For representational purposes
For representational purposes

Acid attacks remain a blot that needs govt and society action

Acid attacks could be termed the most dastardly crime, carried out viciously on an unsuspecting victim. Almost always, the perpetrator is male, the victim female, and the motive revenge.

There was an unsavoury detail tucked away in the National Crime Records Bureau data for Bengaluru. The city registered six cases of acid attack, the highest for any metropolis in India, last year. The city ranked third in crimes against women, with 3,924 cases registered in 2022—though far behind Delhi, which retains its tag of the most unsafe city for women with 14,158 cases, and Mumbai reporting 6,176 cases. Women continue to be an easy target, with a staggering 4,45,256 cases registered nationwide in 2022, a rise of 4 percent over the previous year. While rape, gang rape, assault and abduction top the list, around 200 acid attack cases are filed every year.

Acid attacks could be termed the most dastardly crime, carried out viciously on an unsuspecting victim. Almost always, the perpetrator is male, the victim female, and the motive is revenge. The reason could range from rejection of advances, property dispute, dowry harassment, and domestic abuse, down to plain ‘teaching her a lesson’. It leaves the woman scarred for life, physically and psychologically, and she also has to prepare for a long and lonely battle for justice—such a case could languish for five to 10 years and the conviction rate is none too encouraging.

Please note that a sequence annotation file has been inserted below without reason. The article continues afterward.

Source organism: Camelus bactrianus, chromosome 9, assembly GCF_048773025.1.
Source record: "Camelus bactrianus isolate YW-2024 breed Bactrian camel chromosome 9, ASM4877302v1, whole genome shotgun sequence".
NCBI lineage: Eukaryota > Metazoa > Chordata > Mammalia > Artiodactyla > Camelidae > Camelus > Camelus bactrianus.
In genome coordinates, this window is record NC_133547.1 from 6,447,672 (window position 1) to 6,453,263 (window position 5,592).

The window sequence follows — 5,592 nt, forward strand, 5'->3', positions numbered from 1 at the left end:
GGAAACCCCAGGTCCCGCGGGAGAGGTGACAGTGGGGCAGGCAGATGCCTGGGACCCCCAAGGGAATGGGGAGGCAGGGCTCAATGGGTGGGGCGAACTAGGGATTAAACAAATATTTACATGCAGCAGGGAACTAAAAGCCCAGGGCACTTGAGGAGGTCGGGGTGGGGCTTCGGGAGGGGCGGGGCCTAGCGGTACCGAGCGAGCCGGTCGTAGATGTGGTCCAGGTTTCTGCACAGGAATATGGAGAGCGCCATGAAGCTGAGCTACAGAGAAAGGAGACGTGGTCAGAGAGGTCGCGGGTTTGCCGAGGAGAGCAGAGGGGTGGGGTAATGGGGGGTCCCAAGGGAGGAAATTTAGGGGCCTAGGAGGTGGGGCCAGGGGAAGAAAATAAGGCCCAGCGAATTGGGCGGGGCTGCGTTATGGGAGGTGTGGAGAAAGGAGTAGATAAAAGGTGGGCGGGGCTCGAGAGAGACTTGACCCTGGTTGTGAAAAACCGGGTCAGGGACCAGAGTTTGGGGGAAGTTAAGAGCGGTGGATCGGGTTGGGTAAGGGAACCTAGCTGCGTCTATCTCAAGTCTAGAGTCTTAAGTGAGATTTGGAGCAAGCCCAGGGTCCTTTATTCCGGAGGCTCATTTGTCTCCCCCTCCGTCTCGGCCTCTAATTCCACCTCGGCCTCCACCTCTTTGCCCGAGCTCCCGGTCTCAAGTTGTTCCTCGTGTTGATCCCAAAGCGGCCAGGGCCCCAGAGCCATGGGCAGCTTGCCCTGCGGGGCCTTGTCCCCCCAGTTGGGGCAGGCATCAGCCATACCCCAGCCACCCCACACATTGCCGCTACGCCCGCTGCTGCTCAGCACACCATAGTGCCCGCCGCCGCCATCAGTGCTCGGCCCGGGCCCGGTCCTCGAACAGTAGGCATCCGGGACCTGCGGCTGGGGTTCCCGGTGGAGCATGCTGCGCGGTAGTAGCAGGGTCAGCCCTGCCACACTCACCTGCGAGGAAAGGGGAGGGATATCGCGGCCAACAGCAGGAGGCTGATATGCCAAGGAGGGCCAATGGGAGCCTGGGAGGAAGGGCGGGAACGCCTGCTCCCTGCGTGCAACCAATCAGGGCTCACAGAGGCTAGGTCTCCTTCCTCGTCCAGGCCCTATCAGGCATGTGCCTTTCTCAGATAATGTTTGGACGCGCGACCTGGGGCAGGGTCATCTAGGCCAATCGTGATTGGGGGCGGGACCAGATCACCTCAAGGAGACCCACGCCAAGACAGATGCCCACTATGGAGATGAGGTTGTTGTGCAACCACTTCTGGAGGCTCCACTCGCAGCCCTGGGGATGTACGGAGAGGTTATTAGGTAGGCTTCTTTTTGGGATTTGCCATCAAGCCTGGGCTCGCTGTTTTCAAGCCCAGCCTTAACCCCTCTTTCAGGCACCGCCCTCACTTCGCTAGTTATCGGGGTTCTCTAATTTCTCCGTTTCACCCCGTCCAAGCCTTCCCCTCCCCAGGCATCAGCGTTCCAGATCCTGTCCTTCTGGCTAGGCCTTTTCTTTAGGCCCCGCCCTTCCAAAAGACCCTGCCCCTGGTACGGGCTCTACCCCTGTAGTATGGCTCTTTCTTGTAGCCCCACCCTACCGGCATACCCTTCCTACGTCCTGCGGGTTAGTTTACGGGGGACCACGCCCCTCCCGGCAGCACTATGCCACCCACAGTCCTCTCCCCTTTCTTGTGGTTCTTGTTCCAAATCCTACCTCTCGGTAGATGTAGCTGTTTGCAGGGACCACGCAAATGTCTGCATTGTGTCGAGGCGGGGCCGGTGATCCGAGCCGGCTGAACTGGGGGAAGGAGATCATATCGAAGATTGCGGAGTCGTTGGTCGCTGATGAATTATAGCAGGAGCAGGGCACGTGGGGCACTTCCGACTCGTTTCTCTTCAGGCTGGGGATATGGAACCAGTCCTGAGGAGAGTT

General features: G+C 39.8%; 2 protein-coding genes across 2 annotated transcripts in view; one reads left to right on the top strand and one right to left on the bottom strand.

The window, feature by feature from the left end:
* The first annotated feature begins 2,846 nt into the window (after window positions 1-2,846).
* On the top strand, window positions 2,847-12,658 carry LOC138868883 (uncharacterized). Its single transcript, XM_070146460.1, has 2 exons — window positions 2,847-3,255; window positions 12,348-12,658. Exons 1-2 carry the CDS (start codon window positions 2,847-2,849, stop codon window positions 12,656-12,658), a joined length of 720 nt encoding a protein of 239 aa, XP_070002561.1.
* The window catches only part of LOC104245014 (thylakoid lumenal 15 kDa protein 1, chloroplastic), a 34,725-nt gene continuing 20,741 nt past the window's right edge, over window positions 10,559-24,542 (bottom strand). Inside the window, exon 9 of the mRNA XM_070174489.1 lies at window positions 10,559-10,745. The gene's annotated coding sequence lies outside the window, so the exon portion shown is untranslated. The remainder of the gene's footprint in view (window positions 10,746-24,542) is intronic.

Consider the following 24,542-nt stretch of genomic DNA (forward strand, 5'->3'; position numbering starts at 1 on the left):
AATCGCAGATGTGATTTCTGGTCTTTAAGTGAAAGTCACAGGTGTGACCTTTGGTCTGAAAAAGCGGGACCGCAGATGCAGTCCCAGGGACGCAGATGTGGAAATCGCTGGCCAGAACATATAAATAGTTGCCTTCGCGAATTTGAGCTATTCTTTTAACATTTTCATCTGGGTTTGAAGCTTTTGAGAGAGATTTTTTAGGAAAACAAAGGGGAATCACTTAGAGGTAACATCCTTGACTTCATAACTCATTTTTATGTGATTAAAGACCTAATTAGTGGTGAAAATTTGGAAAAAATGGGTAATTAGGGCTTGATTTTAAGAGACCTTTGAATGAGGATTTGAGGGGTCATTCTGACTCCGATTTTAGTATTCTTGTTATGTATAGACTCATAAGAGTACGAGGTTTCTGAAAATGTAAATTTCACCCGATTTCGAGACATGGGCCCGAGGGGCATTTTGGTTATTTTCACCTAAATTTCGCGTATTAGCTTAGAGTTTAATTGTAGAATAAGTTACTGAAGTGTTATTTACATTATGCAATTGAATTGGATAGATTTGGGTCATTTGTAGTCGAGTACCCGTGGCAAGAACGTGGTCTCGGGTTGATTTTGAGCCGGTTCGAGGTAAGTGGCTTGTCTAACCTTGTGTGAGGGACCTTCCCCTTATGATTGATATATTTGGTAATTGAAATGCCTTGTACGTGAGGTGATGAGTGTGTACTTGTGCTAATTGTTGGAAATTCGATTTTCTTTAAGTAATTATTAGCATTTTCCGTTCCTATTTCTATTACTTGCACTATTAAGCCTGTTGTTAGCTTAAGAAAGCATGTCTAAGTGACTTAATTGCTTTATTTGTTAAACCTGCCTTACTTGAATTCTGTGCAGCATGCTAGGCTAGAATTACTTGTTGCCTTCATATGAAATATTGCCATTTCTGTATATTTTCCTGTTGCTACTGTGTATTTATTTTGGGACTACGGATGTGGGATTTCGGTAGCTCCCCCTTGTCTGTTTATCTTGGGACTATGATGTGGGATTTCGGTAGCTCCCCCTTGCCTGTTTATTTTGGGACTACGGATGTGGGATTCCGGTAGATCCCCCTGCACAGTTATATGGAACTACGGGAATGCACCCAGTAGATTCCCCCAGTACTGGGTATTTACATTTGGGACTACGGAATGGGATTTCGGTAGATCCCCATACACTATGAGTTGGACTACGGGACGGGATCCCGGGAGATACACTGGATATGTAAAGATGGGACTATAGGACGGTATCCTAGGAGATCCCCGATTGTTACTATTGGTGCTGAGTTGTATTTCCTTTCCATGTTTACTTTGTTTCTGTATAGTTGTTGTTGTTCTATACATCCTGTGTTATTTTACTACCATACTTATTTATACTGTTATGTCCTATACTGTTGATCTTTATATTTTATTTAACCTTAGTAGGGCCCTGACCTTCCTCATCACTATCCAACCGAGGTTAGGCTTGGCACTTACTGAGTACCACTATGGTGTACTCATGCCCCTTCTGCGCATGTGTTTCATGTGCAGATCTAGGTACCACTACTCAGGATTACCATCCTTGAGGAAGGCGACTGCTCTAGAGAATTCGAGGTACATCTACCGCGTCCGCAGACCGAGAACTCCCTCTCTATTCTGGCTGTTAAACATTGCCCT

The most crucial issue here is the free availability of acid, both over the counter and online. In 2013, the Supreme Court banned over-the-counter sale of acid and instructed officials to issue acid sale licences to selected retailers; it meant that buyers would have to share their addresses and photo IDs. Yet, an experiment just a couple of years ago by a film crew showed that acid can be bought freely at a local store without any proof of identity. Online sale gives a degree of anonymity, though it does leave a digital trail. In 2013, following the ‘Nirbhaya’ gang-rape case and Justice Verma committee report, the Union government recognised acid attacks as a separate offence with a minimum punishment of 10 years and maximum of life imprisonment. It is worrying that despite these measures, acid attacks are perpetrated with impunity. Given that this crime is common in neighbouring Pakistan and Bangladesh too, it is a regional malaise. What we need is a concerted effort by the government, law enforcers and civil society to end this heinous crime, starting with a crackdown on the casual sale of acid, followed by stringent punishment.

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